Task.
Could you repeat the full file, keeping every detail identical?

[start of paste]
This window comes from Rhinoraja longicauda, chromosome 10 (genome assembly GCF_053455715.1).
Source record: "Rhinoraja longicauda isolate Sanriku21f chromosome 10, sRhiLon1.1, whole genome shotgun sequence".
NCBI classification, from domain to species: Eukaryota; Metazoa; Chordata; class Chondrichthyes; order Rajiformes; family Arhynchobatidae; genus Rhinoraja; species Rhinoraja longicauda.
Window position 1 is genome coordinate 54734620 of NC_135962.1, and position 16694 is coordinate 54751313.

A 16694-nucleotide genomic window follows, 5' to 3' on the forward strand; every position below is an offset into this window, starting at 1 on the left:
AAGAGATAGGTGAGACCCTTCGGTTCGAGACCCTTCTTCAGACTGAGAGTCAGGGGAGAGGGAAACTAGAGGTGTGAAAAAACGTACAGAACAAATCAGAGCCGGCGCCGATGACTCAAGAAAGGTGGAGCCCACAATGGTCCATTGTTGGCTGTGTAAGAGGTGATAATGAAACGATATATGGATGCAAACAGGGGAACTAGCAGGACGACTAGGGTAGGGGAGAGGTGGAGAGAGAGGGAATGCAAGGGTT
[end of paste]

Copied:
This window comes from Rhinoraja longicauda, chromosome 10 (genome assembly GCF_053455715.1).
Source record: "Rhinoraja longicauda isolate Sanriku21f chromosome 10, sRhiLon1.1, whole genome shotgun sequence".
NCBI classification, from domain to species: Eukaryota; Metazoa; Chordata; class Chondrichthyes; order Rajiformes; family Arhynchobatidae; genus Rhinoraja; species Rhinoraja longicauda.
Window position 1 is genome coordinate 54734620 of NC_135962.1, and position 16694 is coordinate 54751313.

A 16694-nucleotide genomic window follows, 5' to 3' on the forward strand; every position below is an offset into this window, starting at 1 on the left:
AAGAGATAGGTGAGACCCTTCGGTTCGAGACCCTTCTTCAGACTGAGAGTCAGGGGAGAGGGAAACTAGAGGTGTGAAAAAACGTACAGAACAAATCAGAGCCGGCGCCGATGACTCAAGAAAGGTGGAGCCCACAATGGTCCATTGTTGGCTGTGTAAGAGGTGATAATGAAACGATATATGGATGCAAACAGGGGAACTAGCAGGACGACTAGGGTAGGGGAGAGGTGGAGAGAGAGGGAATGCAAGGGTT